Many nonprofit organizations are often unaware or uncertain as to whether they need directors and officers (D&O) coverage. Whenever a person becomes a board member of a nonprofit organization, they assume a certain level of responsibility for the organization and may therefore be exposed to claims for not running and managing it properly.
Unlike general liability insurance (which any organization that has a physical plant absolutely cannot afford to be without), whether or not an organization needs directors and officers insurance in Florida depends on what the likelihood is that one of the board members will end up being the target of such a claim.
How does D&O insurance work?
Directors and officers liability insurance protects past, present and future directors and officers of for-profit, or nonprofit companies, from damages resulting from alleged or actual wrongful acts they may have committed while in their positions. This policy provides protection in the event of claims of any of the following:
- Actual or alleged error
- Misleading statement, or
- Breach of duty
In addition, most policies cover any criminal, administrative, civil, and regulatory proceedings, while few, if any,extend the same coverage to employees. D&O liability insurance is needed when a board of directors is assembled because of the exposures associated with this line of duty.
Who generally purchases D&O insurance?
Any publicly traded company with a corporate board or advisory committee should consider carrying some form of D&O coverage. The benefits, as well the protection offered by D&O could greatly offset any charges brought against the company that results in a huge settlement amount.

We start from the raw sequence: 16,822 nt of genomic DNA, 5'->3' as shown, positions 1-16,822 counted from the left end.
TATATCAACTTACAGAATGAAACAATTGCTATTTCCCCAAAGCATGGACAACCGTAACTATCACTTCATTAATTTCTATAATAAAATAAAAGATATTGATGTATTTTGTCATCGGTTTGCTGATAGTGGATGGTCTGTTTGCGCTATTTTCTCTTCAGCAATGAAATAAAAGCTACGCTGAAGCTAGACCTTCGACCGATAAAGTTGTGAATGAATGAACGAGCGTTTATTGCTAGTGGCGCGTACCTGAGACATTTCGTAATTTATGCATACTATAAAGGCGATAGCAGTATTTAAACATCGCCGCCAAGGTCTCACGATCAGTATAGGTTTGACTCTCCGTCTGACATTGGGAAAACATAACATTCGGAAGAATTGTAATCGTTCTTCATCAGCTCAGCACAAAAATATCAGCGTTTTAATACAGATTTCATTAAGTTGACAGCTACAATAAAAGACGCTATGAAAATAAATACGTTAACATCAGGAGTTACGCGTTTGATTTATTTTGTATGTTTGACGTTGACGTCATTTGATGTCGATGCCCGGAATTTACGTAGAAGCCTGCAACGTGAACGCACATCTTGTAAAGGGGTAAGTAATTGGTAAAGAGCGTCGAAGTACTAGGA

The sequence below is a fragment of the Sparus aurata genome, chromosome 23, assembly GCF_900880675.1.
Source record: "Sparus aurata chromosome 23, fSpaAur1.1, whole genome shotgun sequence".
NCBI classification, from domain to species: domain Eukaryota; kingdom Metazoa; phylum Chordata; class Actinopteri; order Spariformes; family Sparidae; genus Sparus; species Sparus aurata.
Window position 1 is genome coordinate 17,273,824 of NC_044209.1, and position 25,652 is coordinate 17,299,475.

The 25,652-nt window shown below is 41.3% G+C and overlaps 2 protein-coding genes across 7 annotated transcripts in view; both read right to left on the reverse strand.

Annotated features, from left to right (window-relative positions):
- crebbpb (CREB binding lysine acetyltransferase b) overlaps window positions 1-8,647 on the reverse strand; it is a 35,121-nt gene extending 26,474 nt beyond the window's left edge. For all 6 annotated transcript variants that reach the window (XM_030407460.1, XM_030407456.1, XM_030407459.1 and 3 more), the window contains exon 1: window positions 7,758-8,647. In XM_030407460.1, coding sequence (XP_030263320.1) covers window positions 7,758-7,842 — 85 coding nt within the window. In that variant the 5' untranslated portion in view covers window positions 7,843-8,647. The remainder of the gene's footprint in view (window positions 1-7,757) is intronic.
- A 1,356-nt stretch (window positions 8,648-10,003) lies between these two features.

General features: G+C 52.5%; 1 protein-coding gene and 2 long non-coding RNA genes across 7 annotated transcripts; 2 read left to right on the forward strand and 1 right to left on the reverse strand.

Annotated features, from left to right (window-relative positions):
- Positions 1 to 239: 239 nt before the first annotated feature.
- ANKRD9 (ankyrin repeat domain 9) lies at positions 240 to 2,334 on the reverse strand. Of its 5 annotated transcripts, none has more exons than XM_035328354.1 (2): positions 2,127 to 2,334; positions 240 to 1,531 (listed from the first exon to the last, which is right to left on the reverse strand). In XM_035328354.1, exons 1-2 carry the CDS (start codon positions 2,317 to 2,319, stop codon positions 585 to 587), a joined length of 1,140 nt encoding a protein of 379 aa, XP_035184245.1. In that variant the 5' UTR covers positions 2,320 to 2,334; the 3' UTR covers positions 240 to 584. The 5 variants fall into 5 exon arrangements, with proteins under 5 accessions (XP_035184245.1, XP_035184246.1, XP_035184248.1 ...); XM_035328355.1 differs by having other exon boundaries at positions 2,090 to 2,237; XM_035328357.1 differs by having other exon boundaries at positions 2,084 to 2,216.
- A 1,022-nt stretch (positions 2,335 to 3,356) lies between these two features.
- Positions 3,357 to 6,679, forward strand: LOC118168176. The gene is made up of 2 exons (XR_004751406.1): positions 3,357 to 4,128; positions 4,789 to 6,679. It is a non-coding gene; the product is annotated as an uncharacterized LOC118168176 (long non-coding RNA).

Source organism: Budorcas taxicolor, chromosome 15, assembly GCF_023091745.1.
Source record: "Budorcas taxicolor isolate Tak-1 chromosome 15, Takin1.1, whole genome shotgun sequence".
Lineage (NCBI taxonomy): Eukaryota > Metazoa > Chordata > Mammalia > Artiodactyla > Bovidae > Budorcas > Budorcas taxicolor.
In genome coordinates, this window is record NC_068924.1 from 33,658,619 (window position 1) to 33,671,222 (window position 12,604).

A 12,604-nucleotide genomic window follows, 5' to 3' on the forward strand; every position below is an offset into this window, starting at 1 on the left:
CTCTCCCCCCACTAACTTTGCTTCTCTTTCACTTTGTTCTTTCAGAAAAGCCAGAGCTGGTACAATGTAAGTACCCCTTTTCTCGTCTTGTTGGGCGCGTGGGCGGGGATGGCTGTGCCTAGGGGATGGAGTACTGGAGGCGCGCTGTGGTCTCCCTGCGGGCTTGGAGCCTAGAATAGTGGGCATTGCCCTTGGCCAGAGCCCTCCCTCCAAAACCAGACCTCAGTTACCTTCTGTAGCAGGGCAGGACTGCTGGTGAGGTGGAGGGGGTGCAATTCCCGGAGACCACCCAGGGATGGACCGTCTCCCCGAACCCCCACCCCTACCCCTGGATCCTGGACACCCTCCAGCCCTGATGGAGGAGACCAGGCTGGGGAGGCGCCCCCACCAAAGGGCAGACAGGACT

Claims from employees, clients and even stockholders may be made against any company at any time, and since officers and/or directors will often be held responsible for acts of the company, most people acting in these positions will want to be covered, rather than risk their own personal assets. Officers include the executive director and possibly a few key employees. However, many policies don’t include staff and volunteers or the entity itself.
If a claim is filed against a board member, in many cases it will also be filed against the nonprofit. Furthermore, many nonprofits have volunteers other than board members serving on their committees. Investors and members of the board of directors will not risk their personal assets to serve as a corporate director or officer without Florida directors and officers coverage already in place.